Ship Inspection Strategies: Effects on Maritime Safety and Environmental Protection

Transportation Research Part D Transport and Environment (Impact Factor: 1.29). 01/2010; 16(EI 2010-33). DOI: 10.1016/j.trd.2010.07.006
Source: RePEc

ABSTRACT Global trade depends for a large part on maritime transport, and safe ships are needed not only to protect precious cargo but also to prevent environmental damage. Flag state and port state authorities spend much effort in ship safety inspections to ensure a minimum safety level and to prevent casualties. This paper investigates the safety gains of current inspection rules as well as options for further improvement. The analysis is based on a dataset of over four hundred thousand ship arrivals originating from some important trading nations between 2002 and 2007, complemented with data on port state control and industry inspections and casualties. The results indicate considerable potential safety gains of incorporating estimated future casualty risks more explicitly in port state control strategies to select ships for safety inspection.

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    Maritime Policy & Management 01/2013; 40(3):261–277. · 1.45 Impact Factor
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    ABSTRACT: Maritime safety has undergone considerable change in the past decades, particularly inits improved approach to risk quantification analysis. This article reviews the challenges of maritime safety analysis and the different approaches used to quantify the risks in maritime transportation. Formal safety assessment (FSA) is examined with a focus on its deficiencies, and its recent developments are described at the International Maritime Organization (IMO) level. The possible applications of FSA in maritime security and piracy analysis are discussed given its growing impacts on safety at sea. Some new uncertainty and risk modelling techniques are also presented to demonstrate how risk quantification analysis facilitates the transformation of maritime safety culture from a reactive prescriptive scheme towards a proactive goal-setting regime.
    Maritime Policy & Management 05/2013; 40(3). DOI:10.1080/03088839.2013.782952 · 1.45 Impact Factor
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    ABSTRACT: Purpose – The purpose of this paper is to measure a port's green performance. The literature is reviewed and a survey is carried out to identify major green port performance indicators and to evaluate three major ports' overall green performance in Asia. Indicators located in the critical quadrants with a high degree of importance and low degree of performance are identified and resources are suggested that can be employed to improve the ports' overall sustainability performance effectively. Design/methodology/approach – Port performance indicators are reviewed to select the green-related ones by a session of brain storming with academicians from China, Hong Kong, and Taiwan in the shipping discipline. Selected indicators are used to design an analytic hierarchy process (AHP) questionnaire. The weight and degree of performance of each of the 17 green indicators among three major container ports are calculated by the data obtained from the AHP round survey respondents. Findings – Avoiding pollutants during cargo handling and port maintenance, noise control, and sewage treatment were perceived to be the three critical indicators by respondents in two of the three ports investigated. Among the three investigated ports, Shanghai port had the highest number of critical indicators to be improved. Air pollutants avoidance, encouraging the use of low-sulphur fuel, and using electrically powered equipment were three of the five critical indicators found in Shanghai port, but not in the other two investigated ports in this study. Originality/value – The theoretical implications of this research are the development of a conceptual framework to measure the degree of importance of a set of green port performance indicators, and to provide a decision support system to help port authorities to evaluate their performance regarding the 17 green port performance indicators compared with that of other ports.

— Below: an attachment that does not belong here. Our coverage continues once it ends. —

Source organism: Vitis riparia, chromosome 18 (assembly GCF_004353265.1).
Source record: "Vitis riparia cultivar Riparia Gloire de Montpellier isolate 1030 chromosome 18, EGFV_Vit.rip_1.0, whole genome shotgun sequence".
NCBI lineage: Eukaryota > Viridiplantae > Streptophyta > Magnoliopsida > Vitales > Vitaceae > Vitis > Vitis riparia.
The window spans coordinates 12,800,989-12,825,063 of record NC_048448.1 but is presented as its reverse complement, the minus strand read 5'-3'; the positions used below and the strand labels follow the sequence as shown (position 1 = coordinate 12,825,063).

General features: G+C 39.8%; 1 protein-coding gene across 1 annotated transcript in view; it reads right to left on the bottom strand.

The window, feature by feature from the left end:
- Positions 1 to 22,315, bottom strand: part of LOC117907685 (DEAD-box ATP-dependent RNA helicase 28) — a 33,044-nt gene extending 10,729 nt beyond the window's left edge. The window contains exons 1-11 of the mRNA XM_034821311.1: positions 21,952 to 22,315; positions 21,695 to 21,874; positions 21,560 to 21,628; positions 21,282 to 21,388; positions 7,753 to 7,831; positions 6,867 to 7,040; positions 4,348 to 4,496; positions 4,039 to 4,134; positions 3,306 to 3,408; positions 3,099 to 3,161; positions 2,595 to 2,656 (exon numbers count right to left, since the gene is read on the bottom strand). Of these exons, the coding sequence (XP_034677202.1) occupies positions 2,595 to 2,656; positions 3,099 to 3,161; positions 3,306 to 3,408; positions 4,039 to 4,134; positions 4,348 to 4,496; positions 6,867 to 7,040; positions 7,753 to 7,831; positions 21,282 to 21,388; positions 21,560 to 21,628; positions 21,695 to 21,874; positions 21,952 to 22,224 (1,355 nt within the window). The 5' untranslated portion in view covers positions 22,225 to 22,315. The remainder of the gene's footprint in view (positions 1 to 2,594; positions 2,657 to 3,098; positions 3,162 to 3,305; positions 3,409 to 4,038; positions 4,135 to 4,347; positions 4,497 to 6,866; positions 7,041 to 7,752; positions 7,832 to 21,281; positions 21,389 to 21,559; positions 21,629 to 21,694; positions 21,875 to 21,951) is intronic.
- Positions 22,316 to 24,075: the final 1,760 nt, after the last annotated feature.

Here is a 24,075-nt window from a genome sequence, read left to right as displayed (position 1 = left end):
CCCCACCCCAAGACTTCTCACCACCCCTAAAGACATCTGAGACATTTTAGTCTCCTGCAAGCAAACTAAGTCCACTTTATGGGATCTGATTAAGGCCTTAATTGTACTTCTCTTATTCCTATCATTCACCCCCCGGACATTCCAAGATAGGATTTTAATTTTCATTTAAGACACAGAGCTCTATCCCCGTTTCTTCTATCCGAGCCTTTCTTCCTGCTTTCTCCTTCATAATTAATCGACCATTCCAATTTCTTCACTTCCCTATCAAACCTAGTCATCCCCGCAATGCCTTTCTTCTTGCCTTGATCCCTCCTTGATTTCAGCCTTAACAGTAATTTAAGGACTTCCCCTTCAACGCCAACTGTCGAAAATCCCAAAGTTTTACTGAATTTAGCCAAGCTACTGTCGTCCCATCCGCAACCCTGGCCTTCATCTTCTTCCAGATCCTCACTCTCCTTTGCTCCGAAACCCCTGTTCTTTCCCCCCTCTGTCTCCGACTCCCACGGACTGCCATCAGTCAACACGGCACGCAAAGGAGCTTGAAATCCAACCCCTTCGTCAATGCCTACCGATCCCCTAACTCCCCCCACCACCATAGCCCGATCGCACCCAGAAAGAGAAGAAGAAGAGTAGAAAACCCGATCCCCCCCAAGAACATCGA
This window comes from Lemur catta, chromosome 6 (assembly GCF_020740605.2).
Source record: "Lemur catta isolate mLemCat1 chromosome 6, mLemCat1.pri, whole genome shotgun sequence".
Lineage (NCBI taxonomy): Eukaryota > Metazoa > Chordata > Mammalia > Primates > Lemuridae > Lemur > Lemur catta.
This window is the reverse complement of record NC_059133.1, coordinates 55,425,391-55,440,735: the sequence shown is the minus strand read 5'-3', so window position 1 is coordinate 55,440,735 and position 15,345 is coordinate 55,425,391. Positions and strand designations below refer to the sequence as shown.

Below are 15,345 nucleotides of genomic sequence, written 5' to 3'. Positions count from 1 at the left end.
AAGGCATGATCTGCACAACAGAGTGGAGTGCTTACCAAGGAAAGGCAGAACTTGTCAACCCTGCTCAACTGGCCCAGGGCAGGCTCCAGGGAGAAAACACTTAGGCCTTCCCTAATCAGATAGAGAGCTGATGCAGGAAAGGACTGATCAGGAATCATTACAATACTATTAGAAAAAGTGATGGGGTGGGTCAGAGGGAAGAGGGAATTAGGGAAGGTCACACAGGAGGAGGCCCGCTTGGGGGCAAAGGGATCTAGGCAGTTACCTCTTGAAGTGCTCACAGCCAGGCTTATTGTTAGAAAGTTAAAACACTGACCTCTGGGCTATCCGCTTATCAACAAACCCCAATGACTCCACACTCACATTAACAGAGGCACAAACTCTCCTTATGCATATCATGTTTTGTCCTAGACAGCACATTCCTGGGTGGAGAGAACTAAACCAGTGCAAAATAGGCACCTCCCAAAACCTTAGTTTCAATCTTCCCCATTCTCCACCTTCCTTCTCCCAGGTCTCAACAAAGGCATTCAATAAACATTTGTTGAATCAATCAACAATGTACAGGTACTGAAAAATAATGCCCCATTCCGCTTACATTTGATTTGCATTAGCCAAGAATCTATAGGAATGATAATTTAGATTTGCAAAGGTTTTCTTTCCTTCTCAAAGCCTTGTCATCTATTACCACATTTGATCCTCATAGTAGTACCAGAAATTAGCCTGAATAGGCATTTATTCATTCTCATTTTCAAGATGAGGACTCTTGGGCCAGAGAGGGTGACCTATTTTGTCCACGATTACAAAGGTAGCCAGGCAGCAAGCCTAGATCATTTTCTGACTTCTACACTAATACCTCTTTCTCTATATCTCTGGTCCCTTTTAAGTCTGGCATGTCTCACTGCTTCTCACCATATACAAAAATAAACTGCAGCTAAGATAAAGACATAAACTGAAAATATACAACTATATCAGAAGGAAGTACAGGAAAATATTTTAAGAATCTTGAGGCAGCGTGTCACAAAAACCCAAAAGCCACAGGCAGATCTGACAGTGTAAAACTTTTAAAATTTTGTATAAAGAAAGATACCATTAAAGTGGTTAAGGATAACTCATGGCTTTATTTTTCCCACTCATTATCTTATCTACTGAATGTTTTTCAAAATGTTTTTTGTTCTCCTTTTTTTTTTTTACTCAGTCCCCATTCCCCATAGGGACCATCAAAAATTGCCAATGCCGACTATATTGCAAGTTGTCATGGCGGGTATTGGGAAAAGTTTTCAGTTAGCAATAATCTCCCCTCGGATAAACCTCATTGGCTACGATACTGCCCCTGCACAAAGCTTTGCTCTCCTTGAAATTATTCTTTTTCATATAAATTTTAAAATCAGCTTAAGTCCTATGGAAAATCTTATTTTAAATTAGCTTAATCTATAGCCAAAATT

International Journal of Physical Distribution & Logistics Management 06/2013; 43(5-6-5):427-451. DOI:10.1108/IJPDLM-04-2012-0134 · 1.04 Impact Factor

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